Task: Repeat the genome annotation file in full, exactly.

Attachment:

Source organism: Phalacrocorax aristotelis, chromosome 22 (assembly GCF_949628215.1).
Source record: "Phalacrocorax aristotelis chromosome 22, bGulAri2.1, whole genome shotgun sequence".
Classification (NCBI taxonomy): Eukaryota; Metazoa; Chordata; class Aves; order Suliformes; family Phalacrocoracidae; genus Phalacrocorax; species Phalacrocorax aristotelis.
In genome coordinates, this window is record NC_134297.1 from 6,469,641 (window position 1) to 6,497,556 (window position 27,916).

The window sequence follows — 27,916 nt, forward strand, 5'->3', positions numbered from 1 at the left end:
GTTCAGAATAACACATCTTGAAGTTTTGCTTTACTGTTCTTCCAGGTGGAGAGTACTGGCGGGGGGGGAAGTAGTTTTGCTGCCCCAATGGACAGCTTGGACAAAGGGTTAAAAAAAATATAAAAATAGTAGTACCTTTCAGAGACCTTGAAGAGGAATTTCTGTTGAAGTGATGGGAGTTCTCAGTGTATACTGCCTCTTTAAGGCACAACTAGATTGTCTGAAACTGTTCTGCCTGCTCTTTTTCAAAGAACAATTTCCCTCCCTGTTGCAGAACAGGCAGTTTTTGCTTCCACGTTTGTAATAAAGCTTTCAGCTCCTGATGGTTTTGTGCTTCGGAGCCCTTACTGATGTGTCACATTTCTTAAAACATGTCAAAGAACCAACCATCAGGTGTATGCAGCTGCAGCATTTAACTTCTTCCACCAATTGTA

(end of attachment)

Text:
Source organism: Phalacrocorax aristotelis, chromosome 22 (assembly GCF_949628215.1).
Source record: "Phalacrocorax aristotelis chromosome 22, bGulAri2.1, whole genome shotgun sequence".
Classification (NCBI taxonomy): Eukaryota; Metazoa; Chordata; class Aves; order Suliformes; family Phalacrocoracidae; genus Phalacrocorax; species Phalacrocorax aristotelis.
In genome coordinates, this window is record NC_134297.1 from 6,469,641 (window position 1) to 6,497,556 (window position 27,916).

The window sequence follows — 27,916 nt, forward strand, 5'->3', positions numbered from 1 at the left end:
GTTCAGAATAACACATCTTGAAGTTTTGCTTTACTGTTCTTCCAGGTGGAGAGTACTGGCGGGGGGGGAAGTAGTTTTGCTGCCCCAATGGACAGCTTGGACAAAGGGTTAAAAAAAATATAAAAATAGTAGTACCTTTCAGAGACCTTGAAGAGGAATTTCTGTTGAAGTGATGGGAGTTCTCAGTGTATACTGCCTCTTTAAGGCACAACTAGATTGTCTGAAACTGTTCTGCCTGCTCTTTTTCAAAGAACAATTTCCCTCCCTGTTGCAGAACAGGCAGTTTTTGCTTCCACGTTTGTAATAAAGCTTTCAGCTCCTGATGGTTTTGTGCTTCGGAGCCCTTACTGATGTGTCACATTTCTTAAAACATGTCAAAGAACCAACCATCAGGTGTATGCAGCTGCAGCATTTAACTTCTTCCACCAATTGTA